September 5, 2002
The Ma'am Treatment

miles to go: i can't even remember, frankly. ask me again this weekend.

Our young waitress is earning her tip.

She's cute, but not too cute ... friendly, but not too friendly ... quick and efficient, but not pushy or obnoxious. She seats us right away, even though the restaurant is obviously doing a booming business this morning. She gives us a decent booth, with a window view and plenty of room to spread out and read the newspaper. She supplies us with coffee and menus and ice water before we've even finished settling in. Plus she does that impressive Look what an amazingly groovy waitress I am! thing: she takes our complex breakfast order without even bothering to write it down. (A California omelette and sourdough toast for David, Belgian waffles and cheesy scrambled eggs for our young dining companions, orange juice all around.)

And then she blows it.

"And you?" she says, turning to me with a cheerfully insincere smile. "What will you be having, Ma'am?"

An apocalytpic silence descends on our table. Next to me, I can actually feel David clench. If either one of my daughters were here right now, I'm sure they would be kicking me under the table. (Behave yourself, Mom.) They all tell me that I'm much too hard on waitresses: that I have a bad attitude, that I misinterpret professional deference for snootiness, that I don't understand how difficult and demeaning it is to provide cheerful service to a bunch of rude crabby ungrateful customers all day long. (Yeah? Try sitting at the front desk sometime.) But my family has it all wrong. I don't hate waitresses: waitresses hate ME. Usually on sight, as a matter of fact, and usually for no reason whatsoever. I can walk into any restaurant on the planet and tell you -- within five seconds -- whether a waitress and I are going to get along.

Rule #1: If they call me "Ma'am" ... it's all over.

"'Ma'am'?" I mutter blackly, hunched over my menu. "Do I look like someone who should be called 'Ma'am'?"  And then I glance up at her, blinking, with my patented Oh gosh! Did I say that out loud? expression.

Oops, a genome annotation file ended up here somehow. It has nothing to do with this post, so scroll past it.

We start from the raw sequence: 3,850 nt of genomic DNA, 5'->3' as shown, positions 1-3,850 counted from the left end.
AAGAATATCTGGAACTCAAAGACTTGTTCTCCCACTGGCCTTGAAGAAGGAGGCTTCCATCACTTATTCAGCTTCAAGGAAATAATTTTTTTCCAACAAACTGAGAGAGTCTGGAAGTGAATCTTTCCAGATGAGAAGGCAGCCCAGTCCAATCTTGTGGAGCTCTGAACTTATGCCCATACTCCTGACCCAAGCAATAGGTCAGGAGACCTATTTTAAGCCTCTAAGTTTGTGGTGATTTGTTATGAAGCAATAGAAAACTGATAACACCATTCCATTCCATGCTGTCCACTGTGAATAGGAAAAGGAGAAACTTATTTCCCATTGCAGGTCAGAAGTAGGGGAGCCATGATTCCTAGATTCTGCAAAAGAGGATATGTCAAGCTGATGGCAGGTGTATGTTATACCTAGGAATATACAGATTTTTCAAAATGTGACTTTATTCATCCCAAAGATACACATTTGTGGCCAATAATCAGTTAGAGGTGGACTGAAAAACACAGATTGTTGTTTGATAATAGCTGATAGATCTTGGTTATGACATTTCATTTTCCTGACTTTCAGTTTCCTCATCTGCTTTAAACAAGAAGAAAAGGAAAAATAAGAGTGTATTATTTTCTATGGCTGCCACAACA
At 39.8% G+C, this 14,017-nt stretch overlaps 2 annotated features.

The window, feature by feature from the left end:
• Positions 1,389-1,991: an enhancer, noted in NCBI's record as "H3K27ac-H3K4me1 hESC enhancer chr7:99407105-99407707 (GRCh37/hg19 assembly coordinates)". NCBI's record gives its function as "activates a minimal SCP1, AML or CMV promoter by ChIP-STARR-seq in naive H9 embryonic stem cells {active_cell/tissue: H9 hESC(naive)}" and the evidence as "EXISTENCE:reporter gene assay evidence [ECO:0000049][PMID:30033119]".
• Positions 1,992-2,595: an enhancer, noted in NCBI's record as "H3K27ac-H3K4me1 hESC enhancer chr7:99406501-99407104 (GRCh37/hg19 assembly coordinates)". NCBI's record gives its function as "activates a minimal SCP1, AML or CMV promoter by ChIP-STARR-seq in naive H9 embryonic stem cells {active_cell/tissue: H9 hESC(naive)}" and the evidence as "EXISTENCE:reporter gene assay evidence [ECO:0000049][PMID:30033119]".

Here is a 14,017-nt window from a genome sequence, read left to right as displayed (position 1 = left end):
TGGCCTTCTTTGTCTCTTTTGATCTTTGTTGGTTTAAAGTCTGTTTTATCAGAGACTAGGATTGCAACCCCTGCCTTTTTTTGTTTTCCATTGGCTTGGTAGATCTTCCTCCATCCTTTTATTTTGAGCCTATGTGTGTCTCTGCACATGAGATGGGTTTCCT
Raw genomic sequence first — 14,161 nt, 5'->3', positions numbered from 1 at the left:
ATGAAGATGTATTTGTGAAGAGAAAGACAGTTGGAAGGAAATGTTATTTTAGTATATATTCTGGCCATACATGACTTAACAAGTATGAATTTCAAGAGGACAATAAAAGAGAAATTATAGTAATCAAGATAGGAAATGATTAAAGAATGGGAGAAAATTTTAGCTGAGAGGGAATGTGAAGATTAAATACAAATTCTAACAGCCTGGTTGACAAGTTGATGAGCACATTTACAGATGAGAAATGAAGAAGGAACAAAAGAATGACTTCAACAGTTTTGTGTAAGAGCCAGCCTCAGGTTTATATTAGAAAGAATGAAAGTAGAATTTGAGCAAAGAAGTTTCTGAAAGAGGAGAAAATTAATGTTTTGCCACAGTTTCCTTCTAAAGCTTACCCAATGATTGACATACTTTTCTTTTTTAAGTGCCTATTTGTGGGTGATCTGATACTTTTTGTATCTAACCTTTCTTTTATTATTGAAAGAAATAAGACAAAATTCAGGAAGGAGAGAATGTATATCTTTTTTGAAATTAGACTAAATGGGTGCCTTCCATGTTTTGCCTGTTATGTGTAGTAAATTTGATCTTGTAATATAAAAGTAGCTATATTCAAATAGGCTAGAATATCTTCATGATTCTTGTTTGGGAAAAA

I swear you can actually see all of the blood drain from her face.

"I'm so sorry!" she gasps. "I didn't ... I just ... "

"We forget that we're old people sometimes," David jumps in, beaming across the table at her in amiable crisis intervention. Don't mind my wife: her meds haven't kicked in yet. "Most of the time," he laughs, "we still think we're sixteen." The rattled young waitress looks at my middle-aged husband -- sitting there in his Motörhead T-shirt and his beat-up sneakers, spooning five extra sugars into his coffee -- and she smiles uneasily.

"OK," she says.

She finishes taking my order without even looking at me -- the #2 Breakfast Combo Plate, eggs over easy, hold the Geritol -- and then she flees to the safety of the kitchen, no doubt wondering how to salvage her tip from the crabby old bitch at Table 17.

The instant she's gone, of course, I am filled with remorse. She really IS doing a good job, after all. It's not like she's chewing gum or dribbling coffee on our laps or attempting to engage us in gratuitous baseball chat. ("How about those A's?")  And it's not like she's a telemarketer, or a Fed Ex trainee, or one of those sleazy teenage salespersons who go around the building peddling "framed motivational posters." We get a bazillion of those at the office every day, and every damn one of them calls me "Ma'am." (Although with them, at least, I get the luxury of hanging up the phone/slamming the door in their face.)

Our nice little waitress doesn't deserve The Don't-Call-Me Ma'am Treatment.

Plus ... who am I kidding? I AM a "Ma'am." It takes me fifteen minutes, these days, to thoroughly spackle the creases around my eyes in the morning (and then another fifteen minutes to sandblast them clean at night). I didn't recognize ANY of the Best New Artist nominees at the MTV Awards last week. I watched the very first episode of "Gilligan's Island" ... the actual night it was broadcast. I have a tube of Icy Hot in my purse, right this very moment.

I'm a Ma'am. It's time I face that fact, I guess, and quit tormenting hapless young waitresses/sales clerks/Customer Service Representatives for sport.

"Don't worry," I whisper to David. "I'll be nice to her when she comes back." 

He nods. Good. You should be nice to her. He doesn't like it when I'm less of a human being than I should be. While we wait for our food, I sit at the table with my hands folded in front of me, smiling benignly ... prepared to be pleasant and forbearing and appreciative. But when our waitress returns with our orders, fifteen minutes later, she still can't bring herself to look at me. Everybody else at our table is rewarded with a smile, a clean napkin, extra foil packets of jelly and marmalade, refills of orange juice.

I get dead silence.

But that's OK. I deserve it. Karma will probably repay me at the reception desk tomorrow morning, anyway, with nine hours of hang-ups, heavy breathers and pompous assholes calling on their speakerphone. That'll be OK, too. I've earned it. I'll deal with it. 

Hungrily, we all dig in and enjoy our breakfast. Just to be on the safe side, though, I examine my food with a little extra care before I eat it.

And -- when nobody is looking -- I drop an extra five dollar bill onto the tip as we're leaving the restaurant.

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that was FOAM floating on the top of my
orange juice ... right?